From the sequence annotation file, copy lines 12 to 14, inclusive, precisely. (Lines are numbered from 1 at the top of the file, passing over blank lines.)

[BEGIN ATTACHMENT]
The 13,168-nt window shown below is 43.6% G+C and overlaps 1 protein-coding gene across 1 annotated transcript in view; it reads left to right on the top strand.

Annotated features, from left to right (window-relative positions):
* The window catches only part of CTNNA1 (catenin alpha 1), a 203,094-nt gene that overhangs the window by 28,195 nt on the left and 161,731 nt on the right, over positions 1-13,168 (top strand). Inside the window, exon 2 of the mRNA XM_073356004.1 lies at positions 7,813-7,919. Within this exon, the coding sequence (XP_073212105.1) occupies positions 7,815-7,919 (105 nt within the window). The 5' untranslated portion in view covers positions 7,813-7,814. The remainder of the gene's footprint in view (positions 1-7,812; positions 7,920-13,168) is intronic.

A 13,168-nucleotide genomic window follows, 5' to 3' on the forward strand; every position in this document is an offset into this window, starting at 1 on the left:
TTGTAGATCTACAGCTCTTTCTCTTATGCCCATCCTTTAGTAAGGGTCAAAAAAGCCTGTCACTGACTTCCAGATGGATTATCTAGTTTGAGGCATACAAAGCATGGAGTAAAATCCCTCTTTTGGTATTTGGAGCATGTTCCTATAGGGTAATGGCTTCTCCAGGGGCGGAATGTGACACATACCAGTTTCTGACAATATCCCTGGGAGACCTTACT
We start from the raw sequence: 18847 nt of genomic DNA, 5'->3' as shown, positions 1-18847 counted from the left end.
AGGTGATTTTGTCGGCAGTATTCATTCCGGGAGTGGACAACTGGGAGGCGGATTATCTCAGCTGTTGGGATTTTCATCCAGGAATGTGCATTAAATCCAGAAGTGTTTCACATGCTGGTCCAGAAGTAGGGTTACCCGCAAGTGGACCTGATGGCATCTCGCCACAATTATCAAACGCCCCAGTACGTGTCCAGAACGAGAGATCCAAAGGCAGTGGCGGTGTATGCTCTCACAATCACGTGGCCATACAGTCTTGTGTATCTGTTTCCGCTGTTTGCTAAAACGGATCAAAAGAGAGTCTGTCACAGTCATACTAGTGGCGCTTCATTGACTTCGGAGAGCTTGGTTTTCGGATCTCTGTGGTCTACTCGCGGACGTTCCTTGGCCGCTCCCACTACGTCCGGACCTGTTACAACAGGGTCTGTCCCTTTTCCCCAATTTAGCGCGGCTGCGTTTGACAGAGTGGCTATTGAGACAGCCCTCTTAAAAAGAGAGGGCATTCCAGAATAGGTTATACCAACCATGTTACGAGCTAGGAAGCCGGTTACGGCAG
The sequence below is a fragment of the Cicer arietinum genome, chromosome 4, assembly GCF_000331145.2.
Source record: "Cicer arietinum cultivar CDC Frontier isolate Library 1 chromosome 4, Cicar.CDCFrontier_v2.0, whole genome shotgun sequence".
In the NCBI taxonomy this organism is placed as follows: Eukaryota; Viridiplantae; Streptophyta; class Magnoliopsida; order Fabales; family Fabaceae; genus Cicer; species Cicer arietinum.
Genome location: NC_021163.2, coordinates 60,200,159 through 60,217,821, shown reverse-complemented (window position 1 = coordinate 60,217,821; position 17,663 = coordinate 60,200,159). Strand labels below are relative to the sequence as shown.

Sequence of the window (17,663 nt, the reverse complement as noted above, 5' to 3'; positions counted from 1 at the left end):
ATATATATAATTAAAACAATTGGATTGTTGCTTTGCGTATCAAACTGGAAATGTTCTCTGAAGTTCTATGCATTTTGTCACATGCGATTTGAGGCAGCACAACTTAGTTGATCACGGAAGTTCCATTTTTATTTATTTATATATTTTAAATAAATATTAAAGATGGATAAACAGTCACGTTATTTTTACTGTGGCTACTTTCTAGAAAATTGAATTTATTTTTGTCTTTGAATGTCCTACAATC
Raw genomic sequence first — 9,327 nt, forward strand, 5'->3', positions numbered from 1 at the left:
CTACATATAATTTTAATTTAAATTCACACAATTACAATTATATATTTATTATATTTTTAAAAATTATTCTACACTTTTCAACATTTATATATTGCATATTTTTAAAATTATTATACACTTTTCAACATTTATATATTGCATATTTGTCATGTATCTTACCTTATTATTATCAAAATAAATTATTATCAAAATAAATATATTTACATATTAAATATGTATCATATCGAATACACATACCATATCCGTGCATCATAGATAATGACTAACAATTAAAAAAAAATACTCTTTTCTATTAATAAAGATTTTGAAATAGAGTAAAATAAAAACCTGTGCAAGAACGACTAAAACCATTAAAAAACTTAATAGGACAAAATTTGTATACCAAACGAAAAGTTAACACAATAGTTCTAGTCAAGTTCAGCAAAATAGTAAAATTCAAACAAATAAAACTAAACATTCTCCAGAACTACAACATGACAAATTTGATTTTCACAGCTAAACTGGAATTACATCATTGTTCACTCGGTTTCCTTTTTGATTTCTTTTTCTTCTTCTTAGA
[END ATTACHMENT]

Sequence of the window (17,663 nt, the reverse complement as noted above, 5' to 3'; positions counted from 1 at the left end):
ATATATATAATTAAAACAATTGGATTGTTGCTTTGCGTATCAAACTGGAAATGTTCTCTGAAGTTCTATGCATTTTGTCACATGCGATTTGAGGCAGCACAACTTAGTTGATCACGGAAGTTCCATTTTTATTTATTTATATATTTTAAATAAATATTAAAGATGGATAAACAGTCACGTTATTTTTACTGTGGCTACTTTCTAGAAAATTGAATTTATTTTTGTCTTTGAATGTCCTACAATC
Raw genomic sequence first — 9,327 nt, forward strand, 5'->3', positions numbered from 1 at the left: